The Romans did little to advance the science of optics, although Seneca, a tutor and favored friend of Roman Emperor Nero, noted the magnifying effects of liquids in transparent vessels. Nero is reported to have used a smooth emerald lens to better observe gladiators in combat.

During the second century AD, Ptolemy, a Greek astronomer based in Alexandria, Egypt, studied and wrote about many topics in science. Most notable was his development of the geocentric, or Earth-centered, theory of the solar system that would prevail for over a thousand years. He published five books about optics, but only one book has survived to the modern era. This series of works was dedicated to the study of color, reflection, refraction, and mirrors of various shapes. The establishment of theory by experiment, frequently supported by the construction of special apparatus, is the most striking feature of Ptolemy's Optics.

Few other advances were made in optics until after 1000 AD. However, the Arab scholar Alhazan, a.k.a. Abu Ali Hasan Ibn al-Haitham, conducted the first serious study of lenses in Basra (Iraq). He studied refraction in lenses, disproving Ptolemy's law of refraction, and also carried out research on reflections from spherical and parabolic mirrors. His writings were the first to explain vision correctly, as a phenomenon of light coming into the eye, rather than the eye emitting light rays.

Prehistory to 999 AD
1.4 million BC Earliest evidence for controlled use of fire by prehistoric humans.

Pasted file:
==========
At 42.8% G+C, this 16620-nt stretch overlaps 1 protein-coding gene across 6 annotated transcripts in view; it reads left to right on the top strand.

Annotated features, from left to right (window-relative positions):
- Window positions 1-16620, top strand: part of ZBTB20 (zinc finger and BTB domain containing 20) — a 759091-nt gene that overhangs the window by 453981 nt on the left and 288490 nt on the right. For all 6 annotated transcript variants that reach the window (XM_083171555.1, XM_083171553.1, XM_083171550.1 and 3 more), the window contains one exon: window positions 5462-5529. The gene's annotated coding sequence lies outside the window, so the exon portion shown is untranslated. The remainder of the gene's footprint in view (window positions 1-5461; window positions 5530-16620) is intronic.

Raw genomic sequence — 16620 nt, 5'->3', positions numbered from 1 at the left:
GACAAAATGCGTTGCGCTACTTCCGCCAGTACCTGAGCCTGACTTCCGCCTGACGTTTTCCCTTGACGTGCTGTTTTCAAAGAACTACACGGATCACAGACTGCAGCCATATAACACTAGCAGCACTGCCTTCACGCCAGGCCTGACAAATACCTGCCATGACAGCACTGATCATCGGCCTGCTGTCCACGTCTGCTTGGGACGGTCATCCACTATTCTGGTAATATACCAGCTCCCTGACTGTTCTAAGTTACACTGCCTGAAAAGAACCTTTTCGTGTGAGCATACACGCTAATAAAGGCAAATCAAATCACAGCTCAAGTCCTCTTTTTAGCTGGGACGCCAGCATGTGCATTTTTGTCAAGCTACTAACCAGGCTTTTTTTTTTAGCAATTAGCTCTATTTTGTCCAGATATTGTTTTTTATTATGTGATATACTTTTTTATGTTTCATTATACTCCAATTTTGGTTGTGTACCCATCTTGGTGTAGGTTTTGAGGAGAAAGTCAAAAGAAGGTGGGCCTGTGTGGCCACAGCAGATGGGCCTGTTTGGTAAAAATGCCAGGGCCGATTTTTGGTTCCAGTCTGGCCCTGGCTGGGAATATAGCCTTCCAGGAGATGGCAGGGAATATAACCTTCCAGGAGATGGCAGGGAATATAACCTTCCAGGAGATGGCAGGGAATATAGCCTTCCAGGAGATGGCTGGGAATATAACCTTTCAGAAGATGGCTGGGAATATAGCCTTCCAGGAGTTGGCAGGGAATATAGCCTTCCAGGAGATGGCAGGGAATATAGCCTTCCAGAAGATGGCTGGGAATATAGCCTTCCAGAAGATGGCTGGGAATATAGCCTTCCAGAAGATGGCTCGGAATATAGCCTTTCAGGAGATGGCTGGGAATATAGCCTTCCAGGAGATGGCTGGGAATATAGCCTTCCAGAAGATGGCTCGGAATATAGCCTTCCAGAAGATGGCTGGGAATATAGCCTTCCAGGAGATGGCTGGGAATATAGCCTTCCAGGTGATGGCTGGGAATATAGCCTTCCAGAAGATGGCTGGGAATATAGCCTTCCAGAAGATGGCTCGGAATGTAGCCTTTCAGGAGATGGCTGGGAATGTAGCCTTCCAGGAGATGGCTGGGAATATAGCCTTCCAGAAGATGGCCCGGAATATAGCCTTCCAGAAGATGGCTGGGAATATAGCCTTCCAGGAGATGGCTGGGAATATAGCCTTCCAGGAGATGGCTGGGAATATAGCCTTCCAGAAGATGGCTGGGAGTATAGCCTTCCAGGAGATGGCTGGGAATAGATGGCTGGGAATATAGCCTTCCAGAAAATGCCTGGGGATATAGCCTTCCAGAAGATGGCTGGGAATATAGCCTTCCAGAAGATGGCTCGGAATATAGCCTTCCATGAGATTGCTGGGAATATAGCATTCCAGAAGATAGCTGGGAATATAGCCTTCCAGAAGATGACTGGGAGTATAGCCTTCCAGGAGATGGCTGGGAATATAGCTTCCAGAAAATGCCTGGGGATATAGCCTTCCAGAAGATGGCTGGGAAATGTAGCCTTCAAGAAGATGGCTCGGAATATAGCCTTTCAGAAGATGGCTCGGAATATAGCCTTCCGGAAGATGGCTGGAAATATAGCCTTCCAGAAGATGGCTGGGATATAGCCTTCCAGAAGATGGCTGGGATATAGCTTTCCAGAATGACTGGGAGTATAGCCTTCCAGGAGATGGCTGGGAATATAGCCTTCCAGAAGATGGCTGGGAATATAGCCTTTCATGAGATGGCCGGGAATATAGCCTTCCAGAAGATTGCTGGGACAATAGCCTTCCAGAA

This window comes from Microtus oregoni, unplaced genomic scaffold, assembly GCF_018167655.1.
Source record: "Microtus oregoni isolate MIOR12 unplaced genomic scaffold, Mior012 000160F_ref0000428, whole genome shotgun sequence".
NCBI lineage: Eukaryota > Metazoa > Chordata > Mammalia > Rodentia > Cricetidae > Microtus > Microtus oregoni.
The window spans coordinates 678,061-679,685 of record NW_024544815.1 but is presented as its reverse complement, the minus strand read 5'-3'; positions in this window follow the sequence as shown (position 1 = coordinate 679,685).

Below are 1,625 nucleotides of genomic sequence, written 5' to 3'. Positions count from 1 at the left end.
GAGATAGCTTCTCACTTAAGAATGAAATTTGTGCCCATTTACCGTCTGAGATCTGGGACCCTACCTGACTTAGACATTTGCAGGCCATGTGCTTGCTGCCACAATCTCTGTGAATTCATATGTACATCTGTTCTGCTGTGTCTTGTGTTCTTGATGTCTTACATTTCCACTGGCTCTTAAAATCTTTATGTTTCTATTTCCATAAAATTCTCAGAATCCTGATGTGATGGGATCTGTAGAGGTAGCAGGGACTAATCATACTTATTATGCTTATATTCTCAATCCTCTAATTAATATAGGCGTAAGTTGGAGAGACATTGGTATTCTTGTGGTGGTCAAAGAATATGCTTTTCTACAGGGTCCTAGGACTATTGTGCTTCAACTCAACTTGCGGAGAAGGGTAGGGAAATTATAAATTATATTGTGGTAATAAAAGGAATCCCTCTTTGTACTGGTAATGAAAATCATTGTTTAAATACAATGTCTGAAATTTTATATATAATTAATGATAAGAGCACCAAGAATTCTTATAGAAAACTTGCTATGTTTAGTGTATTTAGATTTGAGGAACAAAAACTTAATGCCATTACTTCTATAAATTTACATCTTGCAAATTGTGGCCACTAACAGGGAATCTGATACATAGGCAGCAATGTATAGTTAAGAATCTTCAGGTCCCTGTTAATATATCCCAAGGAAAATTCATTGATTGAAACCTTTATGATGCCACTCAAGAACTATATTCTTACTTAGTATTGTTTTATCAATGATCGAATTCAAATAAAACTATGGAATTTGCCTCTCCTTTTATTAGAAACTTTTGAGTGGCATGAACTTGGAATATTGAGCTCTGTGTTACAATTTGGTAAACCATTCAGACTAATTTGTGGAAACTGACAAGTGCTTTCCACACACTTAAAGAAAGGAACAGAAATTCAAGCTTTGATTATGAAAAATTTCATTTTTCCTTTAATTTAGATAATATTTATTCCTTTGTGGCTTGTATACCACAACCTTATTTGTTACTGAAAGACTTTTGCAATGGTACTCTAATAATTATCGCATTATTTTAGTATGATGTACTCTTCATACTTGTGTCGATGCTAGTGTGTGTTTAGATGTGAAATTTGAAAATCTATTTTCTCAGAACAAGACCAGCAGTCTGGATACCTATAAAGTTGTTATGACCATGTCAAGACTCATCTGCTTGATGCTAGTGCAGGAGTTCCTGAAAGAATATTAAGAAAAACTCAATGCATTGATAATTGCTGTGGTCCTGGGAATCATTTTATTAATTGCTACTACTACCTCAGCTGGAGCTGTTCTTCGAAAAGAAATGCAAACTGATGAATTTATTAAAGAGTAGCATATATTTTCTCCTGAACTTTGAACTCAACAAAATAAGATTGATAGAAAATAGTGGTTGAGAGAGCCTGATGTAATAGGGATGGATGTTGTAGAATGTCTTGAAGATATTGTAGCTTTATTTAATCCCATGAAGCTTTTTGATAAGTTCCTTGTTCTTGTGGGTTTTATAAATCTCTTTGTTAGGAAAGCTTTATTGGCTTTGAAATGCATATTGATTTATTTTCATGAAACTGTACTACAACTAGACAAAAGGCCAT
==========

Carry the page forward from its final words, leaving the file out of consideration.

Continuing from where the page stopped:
12,000 BC Earliest known use of oil burning lamps.
3,000 BC Middle Eastern and Asian cultures begin to study light and shadow and probably exploit their properties for entertainment. Asian cultures are making and using mirrors.
900-600 BC The Babylonians make convex lenses from crystals, but since they have poor magnifying qualities, they were probably used more for ornamentation or as curiosities.
423 BC Greek writer Aristophanes writes a comedy, Clouds, in which a character uses an object to reflect and concentrate the sun's rays, melting an IOU recorded on a wax tablet.
400-300 BC

Greek scholars speculate about light and optics:

Plato proposes that the soul is the source of vision, with light rays emanating from the eyes and illuminating objects.

Democritus makes the first attempt to explain perception and color in terms of the size, shape, and "roughness" of atoms.

Euclid publishes Optica, in which he defines the law of reflection and states that light travels in straight lines.

Aristotle speculates about perception, but rejects the theory about human vision emanating as light rays from the eyes.

280 BC The Egyptians complete construction of the world's first lighthouse, Pharos of Alexandria, one of the Seven Wonders of the World and the archetype of all future lighthouses.